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January 25, 2014

Efforts to reform Pakistan's brutal and intolerant
blasphemy laws have met stubborn resistance. 
He's 65 years old and suffers from paranoid schizophrenic.

He is subsisting in a Pakistani prison where his lawyers say he is suicidal and has suffered a stroke.

Mohammad Asghar is a British citizen. Nonetheless, a Pakistani court found him guilty of blasphemy Thursday and sentenced him to death.

In 2010 Asghar, 72, referred to himself as the Prophet Mohammed.

Americans and Europeans are heeding the call to embrace diversity without considering the consquences. Failure to comply with the multicultural agenda will lead to accusations of Islamophobia and, in some nations, can even lead to arrest.

Pakistan sentences British paranoid schizophrenic to death for blasphemy


Not long before his 2010 arrest in Rawalpindi, Asghar was admitted to the Royal Victoria Hospital with “grandiose” paranoid delusions, believing former British Prime Minister Tony Blair and former US President George W. Bush had sent secret agents for him based on his opposition to the Iraq war. He also believed Pakistani and international media organizations had bugged his home.

Upon his release in March 2010, he left for Pakistan on heavy medication that Dr. McLennan said he unlikely continued. She said he was at high risk for suicide, offering to treat him in Edinburgh.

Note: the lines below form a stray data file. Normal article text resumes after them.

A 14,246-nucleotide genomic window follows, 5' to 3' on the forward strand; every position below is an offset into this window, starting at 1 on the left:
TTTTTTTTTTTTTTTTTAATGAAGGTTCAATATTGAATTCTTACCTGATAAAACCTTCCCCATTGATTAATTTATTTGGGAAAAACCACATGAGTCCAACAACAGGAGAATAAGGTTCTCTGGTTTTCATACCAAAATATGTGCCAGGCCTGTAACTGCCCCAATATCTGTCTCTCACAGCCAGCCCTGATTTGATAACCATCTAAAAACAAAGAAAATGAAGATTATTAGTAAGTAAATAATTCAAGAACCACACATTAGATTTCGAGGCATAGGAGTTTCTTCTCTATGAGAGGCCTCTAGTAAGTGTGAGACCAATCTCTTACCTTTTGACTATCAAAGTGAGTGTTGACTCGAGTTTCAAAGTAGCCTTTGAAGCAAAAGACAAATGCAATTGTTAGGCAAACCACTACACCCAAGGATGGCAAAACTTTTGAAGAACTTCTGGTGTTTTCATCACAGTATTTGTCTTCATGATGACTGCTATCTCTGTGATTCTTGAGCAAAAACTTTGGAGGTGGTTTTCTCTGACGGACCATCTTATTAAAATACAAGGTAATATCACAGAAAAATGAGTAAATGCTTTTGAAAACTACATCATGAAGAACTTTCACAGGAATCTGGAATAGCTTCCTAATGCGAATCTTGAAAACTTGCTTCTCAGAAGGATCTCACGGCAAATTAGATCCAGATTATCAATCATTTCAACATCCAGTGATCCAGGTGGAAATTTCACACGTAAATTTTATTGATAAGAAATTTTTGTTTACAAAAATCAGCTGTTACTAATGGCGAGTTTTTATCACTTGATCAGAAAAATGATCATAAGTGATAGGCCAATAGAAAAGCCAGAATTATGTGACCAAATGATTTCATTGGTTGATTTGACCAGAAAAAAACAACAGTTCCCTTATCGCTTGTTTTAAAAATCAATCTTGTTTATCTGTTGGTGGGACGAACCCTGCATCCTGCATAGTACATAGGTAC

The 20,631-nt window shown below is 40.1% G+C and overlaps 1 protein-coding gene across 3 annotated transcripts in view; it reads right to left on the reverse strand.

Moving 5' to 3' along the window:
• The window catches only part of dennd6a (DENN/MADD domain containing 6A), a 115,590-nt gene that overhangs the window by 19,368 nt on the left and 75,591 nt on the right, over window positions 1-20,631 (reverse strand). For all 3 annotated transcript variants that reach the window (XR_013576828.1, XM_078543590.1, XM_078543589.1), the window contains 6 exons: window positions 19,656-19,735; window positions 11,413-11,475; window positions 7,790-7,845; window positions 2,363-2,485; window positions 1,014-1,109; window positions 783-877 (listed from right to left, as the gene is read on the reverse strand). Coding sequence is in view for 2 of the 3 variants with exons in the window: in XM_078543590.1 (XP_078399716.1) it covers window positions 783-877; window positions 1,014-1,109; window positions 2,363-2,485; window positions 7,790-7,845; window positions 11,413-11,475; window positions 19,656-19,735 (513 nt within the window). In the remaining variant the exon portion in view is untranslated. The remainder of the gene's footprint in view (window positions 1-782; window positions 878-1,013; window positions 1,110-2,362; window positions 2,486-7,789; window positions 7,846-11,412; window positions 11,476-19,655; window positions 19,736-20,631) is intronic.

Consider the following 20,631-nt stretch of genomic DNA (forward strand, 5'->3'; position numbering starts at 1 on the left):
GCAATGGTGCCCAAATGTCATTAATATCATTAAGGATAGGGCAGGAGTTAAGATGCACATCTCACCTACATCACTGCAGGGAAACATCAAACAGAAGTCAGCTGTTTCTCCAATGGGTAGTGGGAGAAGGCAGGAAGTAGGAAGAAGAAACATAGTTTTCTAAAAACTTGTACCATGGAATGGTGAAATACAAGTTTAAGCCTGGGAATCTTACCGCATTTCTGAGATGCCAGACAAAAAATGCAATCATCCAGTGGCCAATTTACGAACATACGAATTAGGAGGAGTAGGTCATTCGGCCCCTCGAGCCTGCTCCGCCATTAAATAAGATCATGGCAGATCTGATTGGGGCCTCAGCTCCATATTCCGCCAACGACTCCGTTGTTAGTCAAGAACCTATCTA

He was first arrested not long after leaving the hospital, when a tenant he was thought to be trying to evict from one of his properties gave police several unmailed letters in which Asghar claimed to be the Prophet.

Pakistan’s strict anti-blasphemy law prohibits such slander of any recognized religion. Penalties range from a fine to death. Many see the law as tool for misuse against Christians and other religious minorities in the predominantly Muslim nation.

"We cannot mention anything about Mr. Asghar's family; blasphemy is a very sensitive issue in Pakistan and we ask that our own names are kept out of the press for our own safety," one of Asghar's lawyers said.

Two top Pakistani politicians, Punjab Governor Salman Taseer and minorities minister Shahbaz Bhatti, were murdered in 2011 for opposing the law in defense of a Christian woman who had been sentenced to death for “insulting Islam.”

A spokeswoman for the British High Commission in Islamabad said it was aware of Asghar’s case and condition, but could not offer comment, AP reported.

Amnesty International has called for Asghar’s immediate release.

"At a time when Pakistan is reeling from a spate of abuses which perpetrators seek to justify as a defense of religious sentiments, reform of the blasphemy laws is more urgent than ever," said Amnesty International’s Deputy Asia-Pacific Director Polly Truscott.
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